‘It can be cured’: Morgan Hoffmann is taking his battle with muscular dystrophy head on

August 22, 2018

PARAMUS, N.J.—With the Manhattan skyline over his right shoulder shortly before dusk on a perfect late-summer Sunday evening, Morgan Hoffmann finally steps to the microphone, fulfilling a moment he’s been thinking about for months. The crowd gathered at Arcola Country Club is hushed, and no words pierce the quiet. First, Hoffmann pauses just to soak in this scene. His modest vision to start his own foundation and stage a pro-am to raise money to fight the invasive disease inside of him – facioscapulohumeral muscular dystrophy – has come off the canvas inside his mind and sprung to life.

For Hoffmann, dressed nattily all in black, like Johnny Cash, and still thin having just returned from a 90-day holistic treatment program in Nepal, this is an emotional, and very joyful, moment. The people jammed together beneath a majestic white tent behind the clubhouse are members, mentors, high school and college pals, and family. The ground under the tent is where Arcola’s old putting green used to be, where young Morgan ran around with a golf club in his hands when he still was in diapers. The crowd, some 600 strong, has turned up for a singular reason–to support one of their own.

Hoffmann, who turned 29 this month, looks out to the faces and recognizes nearly all of them. He is humbled. “This means more to me than anything in the world,” he said. “This is my dream.” And it kind of is. And it kind of isn’t.

Yes, many athletes use their platform to help others less fortunate, but Hoffmann, a sixth-year PGA Tour professional and former No. 1 amateur in the world, never signed up to do it this way. Nobody is internally wired to face a day when, following five years of frustration, medical mysteriousness and being misdiagnosed trying to find out why his pectoral muscles were beginning to deteriorate, a doctor finally phones from New York to deliver this life-changing sledgehammer: You have muscular dystrophy.

Morgan Hoffmann
Morgan Hoffmann talks to guests at his event to raise awareness and money to fight facioscapulohumeral muscular dystrophy, which he is diagnosed with. This week’s gathering brought in $1.5 million. (Photo: Mike Wolfe)

Hoffmann was stunned, shocked. Numb. Before that call ended, he’d be left with one more sliver of jarring news that no human so physically fit and health-conscious should hear in his 20s: There is no cure.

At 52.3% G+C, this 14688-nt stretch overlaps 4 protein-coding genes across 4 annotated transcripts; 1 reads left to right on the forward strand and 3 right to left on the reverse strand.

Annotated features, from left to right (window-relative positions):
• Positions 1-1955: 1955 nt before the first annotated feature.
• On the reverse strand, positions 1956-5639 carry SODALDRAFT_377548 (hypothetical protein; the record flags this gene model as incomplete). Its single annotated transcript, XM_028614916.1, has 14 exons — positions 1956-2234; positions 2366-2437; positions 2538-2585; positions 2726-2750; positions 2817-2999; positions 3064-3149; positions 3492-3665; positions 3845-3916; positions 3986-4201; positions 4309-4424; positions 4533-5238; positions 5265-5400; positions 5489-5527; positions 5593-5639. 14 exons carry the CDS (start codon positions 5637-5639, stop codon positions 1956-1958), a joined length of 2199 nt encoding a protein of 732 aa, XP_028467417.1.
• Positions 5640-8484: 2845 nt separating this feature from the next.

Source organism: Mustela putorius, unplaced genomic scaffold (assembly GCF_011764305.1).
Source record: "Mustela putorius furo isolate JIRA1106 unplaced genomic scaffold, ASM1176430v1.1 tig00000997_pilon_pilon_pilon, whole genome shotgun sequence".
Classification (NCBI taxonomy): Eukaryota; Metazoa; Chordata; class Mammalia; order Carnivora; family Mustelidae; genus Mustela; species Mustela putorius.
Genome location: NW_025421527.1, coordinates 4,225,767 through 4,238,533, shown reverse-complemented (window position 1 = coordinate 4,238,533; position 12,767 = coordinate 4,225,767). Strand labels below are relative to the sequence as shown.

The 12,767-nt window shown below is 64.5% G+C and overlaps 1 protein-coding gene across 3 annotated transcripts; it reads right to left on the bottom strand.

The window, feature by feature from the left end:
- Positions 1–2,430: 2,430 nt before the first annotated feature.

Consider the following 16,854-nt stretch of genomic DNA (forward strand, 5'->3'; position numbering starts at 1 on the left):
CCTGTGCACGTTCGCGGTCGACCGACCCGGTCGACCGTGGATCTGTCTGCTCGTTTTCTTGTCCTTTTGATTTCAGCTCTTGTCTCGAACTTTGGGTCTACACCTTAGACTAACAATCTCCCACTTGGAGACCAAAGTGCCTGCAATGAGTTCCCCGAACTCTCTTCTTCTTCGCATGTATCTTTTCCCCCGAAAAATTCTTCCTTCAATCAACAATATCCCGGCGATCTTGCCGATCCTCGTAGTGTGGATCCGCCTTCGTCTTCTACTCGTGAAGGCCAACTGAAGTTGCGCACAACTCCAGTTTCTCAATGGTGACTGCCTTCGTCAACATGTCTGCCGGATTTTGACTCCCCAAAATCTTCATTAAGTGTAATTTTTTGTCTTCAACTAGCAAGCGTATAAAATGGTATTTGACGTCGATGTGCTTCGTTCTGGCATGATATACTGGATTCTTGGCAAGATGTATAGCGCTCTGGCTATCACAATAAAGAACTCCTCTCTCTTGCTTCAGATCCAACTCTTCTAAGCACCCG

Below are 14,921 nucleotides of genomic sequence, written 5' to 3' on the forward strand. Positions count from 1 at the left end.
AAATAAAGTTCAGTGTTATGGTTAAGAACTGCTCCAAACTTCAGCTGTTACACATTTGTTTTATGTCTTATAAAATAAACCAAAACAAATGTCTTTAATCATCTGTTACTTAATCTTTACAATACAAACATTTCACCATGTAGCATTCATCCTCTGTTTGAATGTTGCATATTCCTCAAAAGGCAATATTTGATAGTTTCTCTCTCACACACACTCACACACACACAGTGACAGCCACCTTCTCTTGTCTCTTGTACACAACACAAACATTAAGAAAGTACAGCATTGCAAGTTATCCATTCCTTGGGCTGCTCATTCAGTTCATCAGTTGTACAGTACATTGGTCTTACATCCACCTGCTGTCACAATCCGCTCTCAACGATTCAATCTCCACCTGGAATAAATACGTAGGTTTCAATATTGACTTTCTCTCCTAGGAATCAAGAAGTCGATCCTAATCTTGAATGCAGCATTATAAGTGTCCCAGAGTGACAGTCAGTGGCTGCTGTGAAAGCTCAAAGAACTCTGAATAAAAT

There is no cure. A year and nine months have passed, and Hoffmann refuses to accept those words. In fact, as much as he loves golf, a game that has meant everything to him, Hoffmann says he doesn’t want to return to the PGA Tour until he is cured.

“I know people think that’s absurd, because in the United States, everybody says that muscular dystrophy is not curable,” he explains in a quieter moment on Arcola’s spacious upstairs patio. “I don’t believe that. I know that it can be cured. I’ve seen a lot of crazy things happen. I’ve heard amazing stories that you think would be a lie. I want a cure before I get back on Tour, and (then) spread the word and tell the world about it.”

Hoffmann is a bright young man (he pilots his own plane), equipped with a warm smile. He has a generous and giving soul. At Oklahoma State, he and a Cowboys teammate, Sean Einhaus, once played 108 holes in a day to generate funds that went to buying computers for students in Nepal. He knows there is inherent magic in giving. This newest mission isn’t just for him, but for others, too. Here’s his ambitious vision: Hoffmann wants to build and staff an expansive health and wellness center in south Florida, where he resides, that will change lives for the better, and help people to live their years healthier.

“It would be a one-stop shop for health,” Hoffmann said. “You could get an analysis on your body in every shape and form. So, it would be your blood, your nutrition, exactly what you’re eating every minute of the day. Meditation class. We’ll give you courses and training. We’ll have a restaurant in there, and it’s going to be all organic, every source will be listed on the menu. I want to be very detailed, and teach people exactly where their food is coming from – and help them to better their lives that way.”

Morgan Hoffmann
“I know people think that’s absurd, because in the United States, everybody says that muscular dystrophy is not curable,” Hoffmann said. “I don’t believe that. I know that it can be cured. I’ve seen a lot of crazy things happen.”

Hoffmann’s two-day event at Arcola included two full waves of a golf outing, live and silent auctions, and concerts by Jake Owen and Jackson Breit. It raised $1.5 million, a wildly successful start, with Arcola donating its venue and staff and a small army of volunteers helping out. The future appears bright, too. More than 50 groups wanting to participate in the golf outing were turned away.